Why ‘Being Human’ Misfired : Movies: Despite having Robin Williams in the lead, the movie is in trouble, in part because of low audience awareness and a difficult story line.
As an aging nanny in drag, Robin Williams catapulted the movie “Mrs. Doubtfire” into a runaway hit for 20th Century Fox, which recently released the popular comedy on videocassette. Meanwhile, Warner Bros. this month opened its own Robin Williams movie, “Being Human,” but to wildly different results.
While “Mrs. Doubtfire” has grossed $400 million worldwide at the box office, and is expected to be a hit at video stores, “Being Human” will likely wind up in the dust bin of good intentions.
And therein lies a tale. Or, as the female narrator of “Being Human” might have put it: Therein lies a story of a story. But what’s in a story? “In the end, isn’t every story all the one story?” she asks.
So, just what is the story with this movie?
“Being Human” opened May 6 in limited release (on 224 screens) to $764,011 with very little audience awareness. Over this past weekend, the movie plummeted 64% at the box office to only $278,326 and will quickly disappear.
Despite the movie’s pedigree--written and directed by Scottish filmmaker Bill Forsyth (“Local Hero”), produced by David Puttnam (“Chariots of Fire,” “The Killing Fields”) and Robert F. Colesberry (“Mississippi Burning”) and headlined by one of the industry’s biggest stars--"Being Human” simply failed to catch on with audiences.
It even had the marketing power of Warner Bros. behind it.
But tracking polls by National Research Group last week showed that “Being Human” was in serious trouble.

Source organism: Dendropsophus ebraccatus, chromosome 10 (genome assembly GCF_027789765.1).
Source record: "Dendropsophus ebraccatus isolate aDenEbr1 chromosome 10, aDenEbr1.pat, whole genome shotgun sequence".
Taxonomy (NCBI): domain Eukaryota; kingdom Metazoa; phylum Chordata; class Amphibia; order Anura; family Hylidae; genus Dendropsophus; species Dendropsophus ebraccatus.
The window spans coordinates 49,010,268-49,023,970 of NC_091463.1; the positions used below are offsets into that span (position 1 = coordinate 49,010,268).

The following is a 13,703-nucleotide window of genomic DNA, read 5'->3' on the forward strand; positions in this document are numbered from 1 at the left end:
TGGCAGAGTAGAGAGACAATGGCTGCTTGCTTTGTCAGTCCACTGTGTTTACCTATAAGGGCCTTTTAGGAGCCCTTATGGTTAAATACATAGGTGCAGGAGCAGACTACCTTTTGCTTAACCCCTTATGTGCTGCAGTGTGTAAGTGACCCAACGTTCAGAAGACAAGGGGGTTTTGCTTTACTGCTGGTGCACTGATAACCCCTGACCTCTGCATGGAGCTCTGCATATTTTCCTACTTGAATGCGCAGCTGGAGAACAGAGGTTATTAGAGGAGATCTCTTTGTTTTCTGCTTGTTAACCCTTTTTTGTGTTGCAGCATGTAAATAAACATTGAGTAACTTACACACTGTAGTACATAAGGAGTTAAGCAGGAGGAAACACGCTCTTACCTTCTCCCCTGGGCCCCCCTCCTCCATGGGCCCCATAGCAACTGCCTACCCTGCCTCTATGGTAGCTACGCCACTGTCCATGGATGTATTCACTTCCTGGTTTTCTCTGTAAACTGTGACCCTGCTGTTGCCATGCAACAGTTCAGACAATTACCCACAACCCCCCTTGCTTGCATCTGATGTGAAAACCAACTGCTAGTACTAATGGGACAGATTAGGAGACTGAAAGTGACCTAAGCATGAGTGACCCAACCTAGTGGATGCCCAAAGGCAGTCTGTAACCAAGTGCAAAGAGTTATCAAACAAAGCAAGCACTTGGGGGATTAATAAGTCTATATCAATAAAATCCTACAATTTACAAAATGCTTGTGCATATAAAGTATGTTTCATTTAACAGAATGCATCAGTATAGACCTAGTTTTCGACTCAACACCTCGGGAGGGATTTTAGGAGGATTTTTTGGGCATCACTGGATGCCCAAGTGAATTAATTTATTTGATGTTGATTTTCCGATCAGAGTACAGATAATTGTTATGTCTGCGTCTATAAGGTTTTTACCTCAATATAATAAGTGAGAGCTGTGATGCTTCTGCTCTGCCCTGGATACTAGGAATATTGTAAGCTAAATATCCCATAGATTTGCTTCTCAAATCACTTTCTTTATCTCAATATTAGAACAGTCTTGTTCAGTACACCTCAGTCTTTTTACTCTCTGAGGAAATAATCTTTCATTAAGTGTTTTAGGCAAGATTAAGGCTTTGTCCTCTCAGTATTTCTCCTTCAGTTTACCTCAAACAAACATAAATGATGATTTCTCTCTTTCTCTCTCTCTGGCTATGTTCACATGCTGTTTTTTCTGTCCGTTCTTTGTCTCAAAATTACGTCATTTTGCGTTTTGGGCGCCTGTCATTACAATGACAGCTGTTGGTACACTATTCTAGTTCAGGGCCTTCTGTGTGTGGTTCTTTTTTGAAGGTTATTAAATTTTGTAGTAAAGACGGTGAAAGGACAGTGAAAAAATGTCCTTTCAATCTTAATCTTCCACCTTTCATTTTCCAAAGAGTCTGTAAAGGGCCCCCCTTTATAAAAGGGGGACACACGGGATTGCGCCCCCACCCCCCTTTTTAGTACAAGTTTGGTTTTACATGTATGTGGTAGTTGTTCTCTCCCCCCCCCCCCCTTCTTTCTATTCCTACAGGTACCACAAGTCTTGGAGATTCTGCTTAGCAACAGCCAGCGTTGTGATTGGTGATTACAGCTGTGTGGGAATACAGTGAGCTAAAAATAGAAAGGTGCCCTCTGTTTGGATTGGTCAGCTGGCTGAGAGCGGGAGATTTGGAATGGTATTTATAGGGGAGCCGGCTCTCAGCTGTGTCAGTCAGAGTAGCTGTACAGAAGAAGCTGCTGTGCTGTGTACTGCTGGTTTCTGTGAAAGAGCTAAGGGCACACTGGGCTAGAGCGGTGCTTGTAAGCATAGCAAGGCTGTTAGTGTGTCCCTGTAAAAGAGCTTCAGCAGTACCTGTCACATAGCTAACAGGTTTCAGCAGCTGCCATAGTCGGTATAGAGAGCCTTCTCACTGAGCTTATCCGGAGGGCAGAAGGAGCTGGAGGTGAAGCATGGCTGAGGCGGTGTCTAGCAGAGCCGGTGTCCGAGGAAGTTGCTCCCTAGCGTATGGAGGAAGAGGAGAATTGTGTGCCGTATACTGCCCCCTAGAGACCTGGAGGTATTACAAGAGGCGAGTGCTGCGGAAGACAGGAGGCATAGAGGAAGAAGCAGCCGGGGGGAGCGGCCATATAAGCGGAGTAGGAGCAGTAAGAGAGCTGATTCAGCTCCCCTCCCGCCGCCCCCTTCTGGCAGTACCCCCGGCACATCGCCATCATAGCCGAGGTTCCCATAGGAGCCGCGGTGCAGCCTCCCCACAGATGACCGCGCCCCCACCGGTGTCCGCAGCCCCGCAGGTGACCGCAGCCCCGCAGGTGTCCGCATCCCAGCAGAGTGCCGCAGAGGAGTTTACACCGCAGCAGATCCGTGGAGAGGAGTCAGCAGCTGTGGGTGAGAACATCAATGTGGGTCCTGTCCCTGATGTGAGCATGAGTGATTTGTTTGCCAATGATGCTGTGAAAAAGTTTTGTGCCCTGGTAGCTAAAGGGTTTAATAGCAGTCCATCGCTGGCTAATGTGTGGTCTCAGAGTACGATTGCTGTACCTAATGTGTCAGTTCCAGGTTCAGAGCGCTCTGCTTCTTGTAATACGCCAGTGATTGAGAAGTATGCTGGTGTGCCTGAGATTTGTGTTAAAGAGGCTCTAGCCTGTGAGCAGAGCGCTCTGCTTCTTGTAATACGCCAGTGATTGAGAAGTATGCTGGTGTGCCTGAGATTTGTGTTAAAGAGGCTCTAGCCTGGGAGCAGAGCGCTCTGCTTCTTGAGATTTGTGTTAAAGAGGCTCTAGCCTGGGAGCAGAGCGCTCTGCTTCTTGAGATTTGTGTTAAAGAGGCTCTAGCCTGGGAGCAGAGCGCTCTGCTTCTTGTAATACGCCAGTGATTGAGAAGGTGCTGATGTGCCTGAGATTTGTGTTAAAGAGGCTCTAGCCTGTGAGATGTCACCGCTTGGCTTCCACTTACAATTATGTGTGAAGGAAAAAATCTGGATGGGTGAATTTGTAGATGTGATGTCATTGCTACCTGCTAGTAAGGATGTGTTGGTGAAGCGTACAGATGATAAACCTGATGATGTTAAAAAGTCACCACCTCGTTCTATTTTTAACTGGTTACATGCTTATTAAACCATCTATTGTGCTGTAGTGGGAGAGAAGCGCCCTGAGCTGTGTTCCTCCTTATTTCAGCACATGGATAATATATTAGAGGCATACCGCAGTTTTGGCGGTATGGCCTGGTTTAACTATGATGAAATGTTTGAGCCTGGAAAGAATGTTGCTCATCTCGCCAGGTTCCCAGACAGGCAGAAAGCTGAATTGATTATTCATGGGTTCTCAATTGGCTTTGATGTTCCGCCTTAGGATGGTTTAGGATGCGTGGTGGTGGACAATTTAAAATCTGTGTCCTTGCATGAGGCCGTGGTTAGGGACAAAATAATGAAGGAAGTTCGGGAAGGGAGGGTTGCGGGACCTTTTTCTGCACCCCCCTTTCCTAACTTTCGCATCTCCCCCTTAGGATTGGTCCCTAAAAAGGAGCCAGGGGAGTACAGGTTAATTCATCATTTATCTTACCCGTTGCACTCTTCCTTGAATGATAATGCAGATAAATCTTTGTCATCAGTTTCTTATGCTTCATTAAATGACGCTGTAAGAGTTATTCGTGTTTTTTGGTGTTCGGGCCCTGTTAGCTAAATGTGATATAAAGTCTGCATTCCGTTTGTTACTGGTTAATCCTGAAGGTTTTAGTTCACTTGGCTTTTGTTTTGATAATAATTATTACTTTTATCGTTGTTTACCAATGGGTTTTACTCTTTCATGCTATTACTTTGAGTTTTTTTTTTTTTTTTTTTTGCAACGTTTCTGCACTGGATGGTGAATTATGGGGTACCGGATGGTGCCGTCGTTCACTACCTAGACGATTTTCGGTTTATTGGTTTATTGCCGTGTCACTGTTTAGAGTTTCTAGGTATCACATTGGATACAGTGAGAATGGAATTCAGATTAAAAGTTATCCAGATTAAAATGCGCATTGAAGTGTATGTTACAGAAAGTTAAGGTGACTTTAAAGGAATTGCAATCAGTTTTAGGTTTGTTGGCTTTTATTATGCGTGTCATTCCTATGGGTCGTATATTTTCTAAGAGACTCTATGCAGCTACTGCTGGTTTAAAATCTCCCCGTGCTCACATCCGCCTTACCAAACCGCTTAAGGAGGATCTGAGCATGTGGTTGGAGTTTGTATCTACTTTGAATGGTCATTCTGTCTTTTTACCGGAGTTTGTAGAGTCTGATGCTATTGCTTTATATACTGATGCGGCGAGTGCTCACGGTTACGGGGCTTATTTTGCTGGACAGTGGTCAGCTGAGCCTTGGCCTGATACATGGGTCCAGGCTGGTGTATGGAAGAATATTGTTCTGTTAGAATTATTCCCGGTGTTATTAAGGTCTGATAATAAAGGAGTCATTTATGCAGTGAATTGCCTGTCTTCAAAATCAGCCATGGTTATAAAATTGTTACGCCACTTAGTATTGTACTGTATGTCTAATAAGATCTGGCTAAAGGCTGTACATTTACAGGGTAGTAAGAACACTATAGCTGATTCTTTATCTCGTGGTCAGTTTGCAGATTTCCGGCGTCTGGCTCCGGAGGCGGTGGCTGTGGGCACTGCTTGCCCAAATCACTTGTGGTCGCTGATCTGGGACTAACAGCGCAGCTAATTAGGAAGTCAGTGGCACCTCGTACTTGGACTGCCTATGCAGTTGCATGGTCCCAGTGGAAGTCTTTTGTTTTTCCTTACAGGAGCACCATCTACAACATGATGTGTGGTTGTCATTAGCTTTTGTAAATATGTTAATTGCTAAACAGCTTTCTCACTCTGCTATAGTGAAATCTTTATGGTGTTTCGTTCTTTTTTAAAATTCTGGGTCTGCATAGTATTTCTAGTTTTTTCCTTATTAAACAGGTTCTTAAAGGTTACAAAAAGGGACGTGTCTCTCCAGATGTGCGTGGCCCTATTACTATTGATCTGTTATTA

Only 43% of test audiences were aware of the film during its second week in release (60%-65% is considered average), while a scant 1% of audiences of all ages listed it as their first choice of a movie to see.
“You need a minimum of 8% to 10% (in the first-choice category) to open a picture,” said one studio distribution executive who routinely evaluates such tracking scores.
“Awareness has to do mostly with spending (on advertising),” he explained. “When you see a low awareness score, it’s for one of three reasons. One reason is that it’s going out in limited release and tracking is done in 16 cities and maybe there is no spending in those cities yet. The second reason is a lot of money isn’t being spent to make you aware of it. The third reason is whatever is being spent, isn’t sticking.”
Since the movie is about a man (Williams) searching for his place in the world, it was a difficult concept to get across. Print ads showed Williams standing on a beach with an odd smile on his face looking skyward.
Even had Warners opted to target the film for a specific audience, it may not have worked. Only 2% of males over 25 said it was their first choice of a film to watch this weekend while 1% of males and females under 25 said it was their first choice. Teens between the ages of 12 and 17 gave it a dismal 30% awareness rating.
Women over 25 gave it a higher awareness rating (56%) than audiences in general, but that still wasn’t very good.
In other words, said a studio marketing source, people just didn’t like what they saw.
“If people don’t like it, they tell you,” he said. “If they don’t like it, the rest of the world usually doesn’t like it.”
In the film, Williams plays five different characters, from cave-dwelling hunter-gatherer, to unlucky slave in the Roman empire, to medieval traveler, to survivor of a Portuguese shipwreck, and finally to an apartment-dwelling junk-food consumer in modern times.
A number of critics panned the movie. One found it wistful and charming, and observed that the cynical movie audience might rather want to watch a car crash, a massacre, a sexy bedroom tryst, or a “Mrs. Doubtfire.”
Others, however, warned audiences that if they came expecting a zany Robin Williams, they would leave mystified and disappointed.
Although the 1992 comedy “Toys” was both a critical as well as box-office disaster, audiences rediscovered his comedic talents as the genie in last year’s animated Disney movie “Aladdin” and then again in “Mrs. Doubtfire.”
Williams’ odyssey continues.